Posted by: Jim Bell | March 3, 2011

A Buittle Bone

“That the inhabitants of the south of Scotland were formerly exceedingly superstitious is well known, but that which I am about to relate is of a darker shade of benighted credulity than has I think taken place elsewhere in this country, so near the middle of the nineteenth century.

“A highly respectable yeoman, who occupies an extensive farm in the parish of Buittle, near Castle Douglas, Kirkcudbrightshire, not more than two years since, submitting to the advice of his medical attendant, permitted one of his arms, which was diseased, to be amputated, and though the operation was skillfully performed, his health recovered very slowly. A few weeks after the amputated limb had been consigned to the family burial-place, a cannie old woman in the neighbourhood, being consulted as to the cause of the decline of the farmer’s health, recommended that his arm should be forthwith raised from the grave, and boiled till the flesh could be separated freely from the bones, and that a certain bone of one of the fingers of the hand should be taken from the others, which if worn by the former owner, either in his vest pocket, or sewn into his dress, on the same side from which the limb was cut, all pain or disease would be thereby soon dispelled, and robust health return to the suffering individual.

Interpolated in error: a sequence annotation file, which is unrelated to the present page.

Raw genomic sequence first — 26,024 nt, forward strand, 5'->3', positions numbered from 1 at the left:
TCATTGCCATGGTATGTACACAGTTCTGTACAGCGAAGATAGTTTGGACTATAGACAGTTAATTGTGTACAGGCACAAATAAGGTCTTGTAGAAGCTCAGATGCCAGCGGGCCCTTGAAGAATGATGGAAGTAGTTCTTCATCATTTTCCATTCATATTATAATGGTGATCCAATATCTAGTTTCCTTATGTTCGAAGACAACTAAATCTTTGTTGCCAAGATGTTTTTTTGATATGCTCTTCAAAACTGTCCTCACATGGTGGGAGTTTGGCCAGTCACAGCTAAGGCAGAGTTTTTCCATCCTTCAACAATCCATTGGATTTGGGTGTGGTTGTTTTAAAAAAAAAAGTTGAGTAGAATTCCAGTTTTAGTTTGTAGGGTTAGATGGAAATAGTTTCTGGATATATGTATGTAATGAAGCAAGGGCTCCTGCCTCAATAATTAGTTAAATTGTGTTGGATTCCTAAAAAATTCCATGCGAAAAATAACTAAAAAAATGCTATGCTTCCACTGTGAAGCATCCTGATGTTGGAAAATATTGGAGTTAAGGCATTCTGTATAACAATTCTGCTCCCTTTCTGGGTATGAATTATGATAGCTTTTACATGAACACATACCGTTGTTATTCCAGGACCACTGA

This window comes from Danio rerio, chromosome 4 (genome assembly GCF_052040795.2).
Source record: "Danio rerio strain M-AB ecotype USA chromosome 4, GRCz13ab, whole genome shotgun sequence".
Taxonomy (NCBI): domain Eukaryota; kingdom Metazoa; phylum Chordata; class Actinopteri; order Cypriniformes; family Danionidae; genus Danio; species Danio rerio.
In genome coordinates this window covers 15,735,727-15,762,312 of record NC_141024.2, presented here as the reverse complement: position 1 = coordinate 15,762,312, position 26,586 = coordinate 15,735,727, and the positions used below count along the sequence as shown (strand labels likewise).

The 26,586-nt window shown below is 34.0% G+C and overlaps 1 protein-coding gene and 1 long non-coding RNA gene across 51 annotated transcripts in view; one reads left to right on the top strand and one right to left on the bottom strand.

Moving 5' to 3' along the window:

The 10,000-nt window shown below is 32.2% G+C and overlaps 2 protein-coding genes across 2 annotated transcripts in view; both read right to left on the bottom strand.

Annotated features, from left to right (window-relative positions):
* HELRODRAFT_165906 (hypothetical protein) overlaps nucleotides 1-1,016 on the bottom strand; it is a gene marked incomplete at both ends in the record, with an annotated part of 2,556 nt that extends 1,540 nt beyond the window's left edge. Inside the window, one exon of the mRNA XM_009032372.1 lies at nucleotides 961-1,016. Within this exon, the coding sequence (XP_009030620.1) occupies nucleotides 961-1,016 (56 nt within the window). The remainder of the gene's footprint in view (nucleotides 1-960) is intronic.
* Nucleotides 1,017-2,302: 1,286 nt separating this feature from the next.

“Two neighbours, on hearing this advice, volunteered to superintend the resuscitation and boiling of the arm in question, and without delay proceeded with the sexton to the parish churchyard, where a strong peat fire was soon kindled, and a large pot, full of water, placed over the flame. So soon as the limb was raised out the grave, it was plunged into the scalding water in the pot, and allowed to remain there, till by boiling, the occult joint was easily separated from the rest.

“The grave-digger in this instance takes praise to himself for having returned to the grave all the remaining bones, flesh, and extract, as carefully as if it had been a common burial.

“Subsequently the unfortunate yeoman informed the writer of this brief memorandum, that although he bad kept the old knuckle-bone carefully in his vest pocket, as foolishly directed, for a considerable time, he was not sensible of any beneficial effect received by his so doing.

“In the eastern corner of the ivy, covered walls of the ruin of the old parish church of Buittle, the curious visitor may see the course of the darkening smoke of the fire used in this unhallowed incantation.”—Joseph Train.]

Observations on popular antiquities…


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